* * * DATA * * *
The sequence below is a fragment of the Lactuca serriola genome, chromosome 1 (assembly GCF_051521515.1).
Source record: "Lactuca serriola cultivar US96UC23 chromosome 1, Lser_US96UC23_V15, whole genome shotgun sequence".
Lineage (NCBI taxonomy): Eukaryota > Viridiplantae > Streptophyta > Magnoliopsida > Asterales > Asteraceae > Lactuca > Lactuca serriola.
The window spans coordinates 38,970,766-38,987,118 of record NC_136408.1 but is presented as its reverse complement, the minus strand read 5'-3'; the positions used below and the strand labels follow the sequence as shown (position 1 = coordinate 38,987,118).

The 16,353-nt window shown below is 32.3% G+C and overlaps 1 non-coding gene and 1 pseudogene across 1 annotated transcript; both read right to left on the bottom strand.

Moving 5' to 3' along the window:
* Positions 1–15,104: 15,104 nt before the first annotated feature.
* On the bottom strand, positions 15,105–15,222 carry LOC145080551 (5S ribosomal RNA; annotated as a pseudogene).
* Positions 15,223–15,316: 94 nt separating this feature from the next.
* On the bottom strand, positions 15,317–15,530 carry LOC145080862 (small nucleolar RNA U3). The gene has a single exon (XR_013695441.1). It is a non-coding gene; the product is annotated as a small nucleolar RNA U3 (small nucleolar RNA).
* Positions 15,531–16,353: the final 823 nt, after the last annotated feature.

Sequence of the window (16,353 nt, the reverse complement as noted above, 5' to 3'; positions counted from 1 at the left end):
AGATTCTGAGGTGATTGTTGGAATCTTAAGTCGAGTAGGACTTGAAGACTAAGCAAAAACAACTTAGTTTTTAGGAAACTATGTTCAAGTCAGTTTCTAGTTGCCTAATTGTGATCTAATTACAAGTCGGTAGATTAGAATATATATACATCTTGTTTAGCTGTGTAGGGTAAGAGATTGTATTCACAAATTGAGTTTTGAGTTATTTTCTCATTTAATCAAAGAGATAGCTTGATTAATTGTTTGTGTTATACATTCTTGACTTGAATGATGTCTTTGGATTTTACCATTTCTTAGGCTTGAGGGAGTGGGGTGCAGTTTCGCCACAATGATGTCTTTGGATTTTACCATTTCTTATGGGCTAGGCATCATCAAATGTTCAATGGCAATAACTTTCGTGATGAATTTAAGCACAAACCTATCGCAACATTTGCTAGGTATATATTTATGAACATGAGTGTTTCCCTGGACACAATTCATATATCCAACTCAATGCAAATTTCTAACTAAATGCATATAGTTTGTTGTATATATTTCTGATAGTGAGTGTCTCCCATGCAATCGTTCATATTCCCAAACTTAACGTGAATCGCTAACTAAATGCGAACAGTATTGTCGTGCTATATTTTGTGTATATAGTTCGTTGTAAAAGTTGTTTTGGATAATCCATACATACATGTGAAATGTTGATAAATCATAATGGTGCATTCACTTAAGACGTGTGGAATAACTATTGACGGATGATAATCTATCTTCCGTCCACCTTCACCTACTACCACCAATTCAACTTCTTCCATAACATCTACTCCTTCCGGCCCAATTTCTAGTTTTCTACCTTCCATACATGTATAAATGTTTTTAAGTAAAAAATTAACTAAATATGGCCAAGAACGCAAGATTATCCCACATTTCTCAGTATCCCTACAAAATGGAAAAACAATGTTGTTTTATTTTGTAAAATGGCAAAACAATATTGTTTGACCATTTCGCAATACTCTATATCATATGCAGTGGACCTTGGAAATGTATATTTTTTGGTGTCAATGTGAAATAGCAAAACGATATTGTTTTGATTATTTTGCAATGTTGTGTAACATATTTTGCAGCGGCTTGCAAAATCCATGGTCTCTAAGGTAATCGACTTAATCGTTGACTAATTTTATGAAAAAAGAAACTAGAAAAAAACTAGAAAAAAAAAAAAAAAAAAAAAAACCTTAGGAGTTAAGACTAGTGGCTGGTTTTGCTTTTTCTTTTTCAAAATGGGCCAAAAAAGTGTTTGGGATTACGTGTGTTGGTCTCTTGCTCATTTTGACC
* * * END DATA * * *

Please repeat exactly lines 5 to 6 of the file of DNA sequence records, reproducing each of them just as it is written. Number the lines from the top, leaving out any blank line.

The 16,353-nt window shown below is 32.3% G+C and overlaps 1 non-coding gene and 1 pseudogene across 1 annotated transcript; both read right to left on the bottom strand.

Moving 5' to 3' along the window: